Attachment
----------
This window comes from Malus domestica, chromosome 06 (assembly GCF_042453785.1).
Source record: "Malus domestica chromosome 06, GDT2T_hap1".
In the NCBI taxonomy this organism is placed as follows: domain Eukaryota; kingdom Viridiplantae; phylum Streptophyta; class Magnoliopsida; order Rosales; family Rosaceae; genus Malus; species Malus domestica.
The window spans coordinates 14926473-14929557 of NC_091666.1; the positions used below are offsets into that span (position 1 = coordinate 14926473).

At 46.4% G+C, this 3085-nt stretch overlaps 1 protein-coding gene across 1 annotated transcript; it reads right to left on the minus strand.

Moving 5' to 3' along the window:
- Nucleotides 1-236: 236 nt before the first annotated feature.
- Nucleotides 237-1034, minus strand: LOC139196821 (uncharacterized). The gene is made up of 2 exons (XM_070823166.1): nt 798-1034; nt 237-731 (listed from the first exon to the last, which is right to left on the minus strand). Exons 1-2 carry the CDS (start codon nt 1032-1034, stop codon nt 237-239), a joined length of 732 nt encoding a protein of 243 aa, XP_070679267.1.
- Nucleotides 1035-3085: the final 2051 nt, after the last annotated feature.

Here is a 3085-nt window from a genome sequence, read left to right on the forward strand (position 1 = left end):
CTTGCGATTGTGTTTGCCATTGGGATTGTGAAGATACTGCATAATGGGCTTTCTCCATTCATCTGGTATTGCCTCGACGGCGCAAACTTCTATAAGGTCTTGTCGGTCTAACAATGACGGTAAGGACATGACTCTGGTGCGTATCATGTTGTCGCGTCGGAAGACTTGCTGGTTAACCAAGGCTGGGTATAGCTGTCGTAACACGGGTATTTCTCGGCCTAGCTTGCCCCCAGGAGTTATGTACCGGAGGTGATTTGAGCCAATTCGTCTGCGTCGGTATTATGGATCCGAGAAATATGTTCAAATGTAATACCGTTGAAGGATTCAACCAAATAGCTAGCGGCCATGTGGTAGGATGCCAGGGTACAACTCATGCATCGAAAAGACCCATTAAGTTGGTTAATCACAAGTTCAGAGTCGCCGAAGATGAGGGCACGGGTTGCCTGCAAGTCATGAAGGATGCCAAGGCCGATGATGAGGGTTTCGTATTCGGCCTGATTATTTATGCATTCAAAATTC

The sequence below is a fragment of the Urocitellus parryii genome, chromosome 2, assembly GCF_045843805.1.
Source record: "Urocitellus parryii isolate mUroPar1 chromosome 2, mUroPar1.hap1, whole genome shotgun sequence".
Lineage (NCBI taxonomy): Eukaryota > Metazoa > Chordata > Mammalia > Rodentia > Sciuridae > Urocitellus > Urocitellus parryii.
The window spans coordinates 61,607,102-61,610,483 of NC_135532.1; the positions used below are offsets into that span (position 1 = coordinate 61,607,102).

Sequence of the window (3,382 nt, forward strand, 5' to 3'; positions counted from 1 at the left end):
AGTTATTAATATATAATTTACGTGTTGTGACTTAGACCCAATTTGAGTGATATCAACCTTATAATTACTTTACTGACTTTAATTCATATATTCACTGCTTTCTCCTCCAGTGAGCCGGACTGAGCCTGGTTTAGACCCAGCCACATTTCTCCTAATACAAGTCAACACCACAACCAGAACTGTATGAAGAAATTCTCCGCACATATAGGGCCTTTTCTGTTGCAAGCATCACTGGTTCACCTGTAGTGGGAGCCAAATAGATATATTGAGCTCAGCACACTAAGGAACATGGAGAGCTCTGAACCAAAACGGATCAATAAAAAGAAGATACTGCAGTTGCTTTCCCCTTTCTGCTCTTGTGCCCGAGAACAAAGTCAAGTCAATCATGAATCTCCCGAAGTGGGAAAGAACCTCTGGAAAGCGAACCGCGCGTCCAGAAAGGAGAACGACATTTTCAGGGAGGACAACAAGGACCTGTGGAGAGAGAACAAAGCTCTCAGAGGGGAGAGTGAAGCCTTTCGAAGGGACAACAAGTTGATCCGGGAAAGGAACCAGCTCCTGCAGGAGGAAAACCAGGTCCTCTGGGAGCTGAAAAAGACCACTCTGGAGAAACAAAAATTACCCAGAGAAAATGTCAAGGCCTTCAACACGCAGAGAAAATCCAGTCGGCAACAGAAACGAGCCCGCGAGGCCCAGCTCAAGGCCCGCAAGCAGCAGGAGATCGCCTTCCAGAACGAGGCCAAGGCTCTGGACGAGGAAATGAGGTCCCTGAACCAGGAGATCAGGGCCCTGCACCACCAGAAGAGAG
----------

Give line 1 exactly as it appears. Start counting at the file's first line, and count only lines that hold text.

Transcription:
This window comes from Malus domestica, chromosome 06 (assembly GCF_042453785.1).